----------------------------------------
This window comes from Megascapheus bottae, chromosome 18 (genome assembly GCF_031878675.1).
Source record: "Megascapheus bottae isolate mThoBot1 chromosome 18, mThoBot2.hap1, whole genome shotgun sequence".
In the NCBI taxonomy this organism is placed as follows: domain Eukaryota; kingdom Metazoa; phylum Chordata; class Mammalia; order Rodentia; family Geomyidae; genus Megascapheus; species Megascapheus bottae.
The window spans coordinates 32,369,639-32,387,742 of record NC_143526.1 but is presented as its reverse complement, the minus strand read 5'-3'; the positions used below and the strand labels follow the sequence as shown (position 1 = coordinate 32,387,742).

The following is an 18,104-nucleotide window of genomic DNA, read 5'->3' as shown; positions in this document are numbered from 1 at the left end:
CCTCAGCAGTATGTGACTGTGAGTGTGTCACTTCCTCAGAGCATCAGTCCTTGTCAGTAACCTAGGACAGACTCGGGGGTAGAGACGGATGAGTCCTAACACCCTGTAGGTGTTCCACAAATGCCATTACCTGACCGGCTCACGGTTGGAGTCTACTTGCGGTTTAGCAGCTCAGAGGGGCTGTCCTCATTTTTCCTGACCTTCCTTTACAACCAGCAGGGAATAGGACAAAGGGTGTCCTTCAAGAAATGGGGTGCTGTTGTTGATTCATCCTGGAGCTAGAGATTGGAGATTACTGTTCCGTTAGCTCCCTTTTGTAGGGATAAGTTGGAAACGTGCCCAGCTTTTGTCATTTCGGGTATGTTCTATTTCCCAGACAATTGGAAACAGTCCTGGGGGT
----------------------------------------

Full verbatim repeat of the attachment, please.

This window comes from Megascapheus bottae, chromosome 18 (genome assembly GCF_031878675.1).
Source record: "Megascapheus bottae isolate mThoBot1 chromosome 18, mThoBot2.hap1, whole genome shotgun sequence".
In the NCBI taxonomy this organism is placed as follows: domain Eukaryota; kingdom Metazoa; phylum Chordata; class Mammalia; order Rodentia; family Geomyidae; genus Megascapheus; species Megascapheus bottae.
The window spans coordinates 32,369,639-32,387,742 of record NC_143526.1 but is presented as its reverse complement, the minus strand read 5'-3'; the positions used below and the strand labels follow the sequence as shown (position 1 = coordinate 32,387,742).

The following is an 18,104-nucleotide window of genomic DNA, read 5'->3' as shown; positions in this document are numbered from 1 at the left end:
CCTCAGCAGTATGTGACTGTGAGTGTGTCACTTCCTCAGAGCATCAGTCCTTGTCAGTAACCTAGGACAGACTCGGGGGTAGAGACGGATGAGTCCTAACACCCTGTAGGTGTTCCACAAATGCCATTACCTGACCGGCTCACGGTTGGAGTCTACTTGCGGTTTAGCAGCTCAGAGGGGCTGTCCTCATTTTTCCTGACCTTCCTTTACAACCAGCAGGGAATAGGACAAAGGGTGTCCTTCAAGAAATGGGGTGCTGTTGTTGATTCATCCTGGAGCTAGAGATTGGAGATTACTGTTCCGTTAGCTCCCTTTTGTAGGGATAAGTTGGAAACGTGCCCAGCTTTTGTCATTTCGGGTATGTTCTATTTCCCAGACAATTGGAAACAGTCCTGGGGGT